The input transformer 27 in FIG. 4 is preferably a 2-level transformer. FIG. 4 also illustrates an open (4×3)-pulse circuit. The two halves of the circuit are connected to the transformer by channels 28 and 29 or 30 and 31, which meet at balance coils 21 through 26. Each three-phase bridge is accordingly divided into two parts. Each is connected to a different transformer coil, although at the same phase. The power-semiconductor groups in each motor phase are activated with overlapping ignition pulses, as in the (2×3)-pulse circuit illustrated in FIG. 1. The individual groups are paired by way of balance coils 21 through 26. The transformer in the embodiment illustrated in FIG. 4 can be miniaturized, which is particularly advantageous when there is not much room to accommodate two separate transformer. Additionally, the components can be exposed to less voltage. The resulting overall miniaturization can be a definite advantage in some situations.
The advantages that can be attained with the circuit illustrated in FIG. 5 are similar. The input transformer 32 in this embodiment is preferably a three-level component. Channels 39 to 44 connect the power semiconductor groups to the transformer's secondary windings. The star points of balance coils 33 through 38, which branch into three paths as illustrated in FIG. 7, are also connected to the motor phases, with each pair of phases constituting a series circuit.
The balance coils illustrated in FIGS. 4 and 5 are illustrated in detail in FIGS. 6 and 7. The current fluxes from coils 45 and 46 and 47 and 48 in FIG. 6 and from coils 49, 50, and 51 and 52, 53, and 54 in FIG. 7 will be symmetrical. The motor phases PH at the output end are in series with the balance coils.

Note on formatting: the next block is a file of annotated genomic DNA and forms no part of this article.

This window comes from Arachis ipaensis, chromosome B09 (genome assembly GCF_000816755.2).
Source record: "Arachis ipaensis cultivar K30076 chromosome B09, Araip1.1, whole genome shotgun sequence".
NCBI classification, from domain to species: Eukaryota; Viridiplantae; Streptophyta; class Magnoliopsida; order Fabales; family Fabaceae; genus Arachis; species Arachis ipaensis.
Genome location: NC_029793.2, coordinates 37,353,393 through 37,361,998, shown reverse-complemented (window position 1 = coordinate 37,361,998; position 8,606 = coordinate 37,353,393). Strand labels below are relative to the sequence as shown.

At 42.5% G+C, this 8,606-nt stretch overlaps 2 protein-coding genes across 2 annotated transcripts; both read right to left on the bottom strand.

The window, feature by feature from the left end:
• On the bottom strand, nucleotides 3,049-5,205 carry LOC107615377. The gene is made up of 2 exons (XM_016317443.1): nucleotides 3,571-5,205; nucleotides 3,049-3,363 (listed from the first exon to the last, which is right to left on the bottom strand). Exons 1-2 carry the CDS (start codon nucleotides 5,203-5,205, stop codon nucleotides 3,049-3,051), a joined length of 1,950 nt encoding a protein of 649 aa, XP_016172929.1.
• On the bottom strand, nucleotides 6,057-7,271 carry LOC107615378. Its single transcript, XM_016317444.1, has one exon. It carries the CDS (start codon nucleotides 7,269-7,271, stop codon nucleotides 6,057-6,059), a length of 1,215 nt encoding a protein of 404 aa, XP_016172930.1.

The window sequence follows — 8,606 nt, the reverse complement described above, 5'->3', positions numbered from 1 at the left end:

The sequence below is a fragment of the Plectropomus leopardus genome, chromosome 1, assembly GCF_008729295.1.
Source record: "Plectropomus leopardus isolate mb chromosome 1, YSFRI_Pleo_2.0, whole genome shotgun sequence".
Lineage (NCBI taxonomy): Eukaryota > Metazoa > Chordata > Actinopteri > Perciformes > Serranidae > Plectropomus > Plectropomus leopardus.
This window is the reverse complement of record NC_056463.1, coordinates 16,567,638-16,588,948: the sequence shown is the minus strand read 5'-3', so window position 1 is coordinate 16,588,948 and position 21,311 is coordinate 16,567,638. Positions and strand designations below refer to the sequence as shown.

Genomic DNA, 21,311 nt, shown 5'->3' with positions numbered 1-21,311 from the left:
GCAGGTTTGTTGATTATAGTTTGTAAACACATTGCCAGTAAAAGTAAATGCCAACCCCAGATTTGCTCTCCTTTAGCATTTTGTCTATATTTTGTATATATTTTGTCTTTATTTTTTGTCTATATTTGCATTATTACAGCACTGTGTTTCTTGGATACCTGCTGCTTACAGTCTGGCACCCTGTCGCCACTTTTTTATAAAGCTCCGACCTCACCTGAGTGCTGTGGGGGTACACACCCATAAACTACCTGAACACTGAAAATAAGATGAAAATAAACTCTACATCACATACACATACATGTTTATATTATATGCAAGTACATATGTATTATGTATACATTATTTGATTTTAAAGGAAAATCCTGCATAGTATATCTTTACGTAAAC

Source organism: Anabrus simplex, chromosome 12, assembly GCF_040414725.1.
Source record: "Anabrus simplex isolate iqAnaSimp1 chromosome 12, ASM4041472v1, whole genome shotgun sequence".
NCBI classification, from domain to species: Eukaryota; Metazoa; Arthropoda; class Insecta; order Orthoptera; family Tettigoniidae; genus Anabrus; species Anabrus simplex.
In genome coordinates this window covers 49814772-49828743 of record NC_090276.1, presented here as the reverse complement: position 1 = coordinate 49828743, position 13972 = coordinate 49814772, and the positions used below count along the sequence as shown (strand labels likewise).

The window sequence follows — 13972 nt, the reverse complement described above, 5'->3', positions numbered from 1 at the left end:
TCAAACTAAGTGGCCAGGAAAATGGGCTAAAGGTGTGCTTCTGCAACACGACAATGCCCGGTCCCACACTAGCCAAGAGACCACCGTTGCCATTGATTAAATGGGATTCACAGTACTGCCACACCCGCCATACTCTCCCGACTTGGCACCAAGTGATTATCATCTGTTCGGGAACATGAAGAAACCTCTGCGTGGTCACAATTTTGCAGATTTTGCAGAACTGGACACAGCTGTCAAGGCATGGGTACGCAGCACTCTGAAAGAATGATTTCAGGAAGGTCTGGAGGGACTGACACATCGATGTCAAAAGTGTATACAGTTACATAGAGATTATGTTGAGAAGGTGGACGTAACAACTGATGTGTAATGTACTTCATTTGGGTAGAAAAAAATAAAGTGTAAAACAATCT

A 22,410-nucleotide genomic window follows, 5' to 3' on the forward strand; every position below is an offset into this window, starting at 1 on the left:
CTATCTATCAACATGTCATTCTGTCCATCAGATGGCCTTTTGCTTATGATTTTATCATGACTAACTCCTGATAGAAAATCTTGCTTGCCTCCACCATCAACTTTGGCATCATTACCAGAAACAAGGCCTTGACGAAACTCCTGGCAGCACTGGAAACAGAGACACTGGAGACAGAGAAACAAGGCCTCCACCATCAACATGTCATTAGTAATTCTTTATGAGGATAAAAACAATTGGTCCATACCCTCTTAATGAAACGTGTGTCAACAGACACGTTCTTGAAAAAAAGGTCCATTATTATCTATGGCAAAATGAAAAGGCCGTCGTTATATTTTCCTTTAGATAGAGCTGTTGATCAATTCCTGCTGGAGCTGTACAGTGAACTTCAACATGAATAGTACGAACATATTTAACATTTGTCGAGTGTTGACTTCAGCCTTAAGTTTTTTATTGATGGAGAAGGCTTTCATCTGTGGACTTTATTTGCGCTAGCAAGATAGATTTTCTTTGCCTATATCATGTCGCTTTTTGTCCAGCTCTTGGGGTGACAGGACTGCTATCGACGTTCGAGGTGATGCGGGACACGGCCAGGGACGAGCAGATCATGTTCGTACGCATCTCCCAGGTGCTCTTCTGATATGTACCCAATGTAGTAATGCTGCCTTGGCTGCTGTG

The circuits with more numerous (4×3, 6×3, etc.) pulses can be obtained without much additional expense with controls constructed from standard components. They will allow operation with output frequencies that are substantially higher than those that have been previously attained. The lack of dead time when the currents are reversed is a particular advantage. Surprisingly, the extra expense for such circuits is not high because the transformers are relatively small, considering their capabilities. A particular advantage in all these circuits is that no fuses are necessary and the semiconductors do not need to be unnecessarily large, when they contain appropriate rapid-action switches.
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|US7084524 *||May 10, 2005||Aug 1, 2006||Alstom Technology Ltd.||Bi-directional matrix converter with reverse start-up|
|US7414866 *||Sep 28, 2006||Aug 19, 2008||Siemens Energy & Automation, Inc.||Method for smoothing input current to a power delivery system having regeneration capability|
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|WO2003090337A1 *||Apr 15, 2003||Oct 30, 2003||The University Of Nottingham||Power converter|
|U.S. Classification||318/801, 363/160, 318/803, 363/10, 318/809, 363/134, 363/71|
|International Classification||H02M5/27, H02P27/16|
|Cooperative Classification||H02P27/16, H02M5/27|
|European Classification||H02M5/27, H02P27/16|
|Oct 23, 1996||FPAY||Fee payment|
Year of fee payment: 4
|Dec 19, 2000||REMI||Maintenance fee reminder mailed|
|May 27, 2001||LAPS||Lapse for failure to pay maintenance fees|
|Jul 31, 2001||FP||Expired due to failure to pay maintenance fee|
Effective date: 20010525